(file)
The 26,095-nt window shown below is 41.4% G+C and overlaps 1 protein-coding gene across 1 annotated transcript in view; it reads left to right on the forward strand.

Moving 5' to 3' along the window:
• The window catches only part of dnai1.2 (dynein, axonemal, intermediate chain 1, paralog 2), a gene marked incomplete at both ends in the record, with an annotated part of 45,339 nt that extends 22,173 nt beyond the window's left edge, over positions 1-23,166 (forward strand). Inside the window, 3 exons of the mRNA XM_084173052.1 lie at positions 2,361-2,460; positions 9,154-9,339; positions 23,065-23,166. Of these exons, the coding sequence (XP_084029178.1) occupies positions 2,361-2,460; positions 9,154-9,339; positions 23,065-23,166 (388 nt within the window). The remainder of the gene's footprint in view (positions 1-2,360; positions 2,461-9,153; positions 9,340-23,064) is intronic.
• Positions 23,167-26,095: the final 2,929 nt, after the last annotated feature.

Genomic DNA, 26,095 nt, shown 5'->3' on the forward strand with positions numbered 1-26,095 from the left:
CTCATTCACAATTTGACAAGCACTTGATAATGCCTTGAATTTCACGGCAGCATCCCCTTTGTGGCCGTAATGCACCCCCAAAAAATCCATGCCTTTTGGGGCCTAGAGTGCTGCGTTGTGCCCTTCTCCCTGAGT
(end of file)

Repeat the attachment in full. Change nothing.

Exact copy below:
The 26,095-nt window shown below is 41.4% G+C and overlaps 1 protein-coding gene across 1 annotated transcript in view; it reads left to right on the forward strand.

Moving 5' to 3' along the window:
• The window catches only part of dnai1.2 (dynein, axonemal, intermediate chain 1, paralog 2), a gene marked incomplete at both ends in the record, with an annotated part of 45,339 nt that extends 22,173 nt beyond the window's left edge, over positions 1-23,166 (forward strand). Inside the window, 3 exons of the mRNA XM_084173052.1 lie at positions 2,361-2,460; positions 9,154-9,339; positions 23,065-23,166. Of these exons, the coding sequence (XP_084029178.1) occupies positions 2,361-2,460; positions 9,154-9,339; positions 23,065-23,166 (388 nt within the window). The remainder of the gene's footprint in view (positions 1-2,360; positions 2,461-9,153; positions 9,340-23,064) is intronic.
• Positions 23,167-26,095: the final 2,929 nt, after the last annotated feature.

Genomic DNA, 26,095 nt, shown 5'->3' on the forward strand with positions numbered 1-26,095 from the left:
CTCATTCACAATTTGACAAGCACTTGATAATGCCTTGAATTTCACGGCAGCATCCCCTTTGTGGCCGTAATGCACCCCCAAAAAATCCATGCCTTTTGGGGCCTAGAGTGCTGCGTTGTGCCCTTCTCCCTGAGT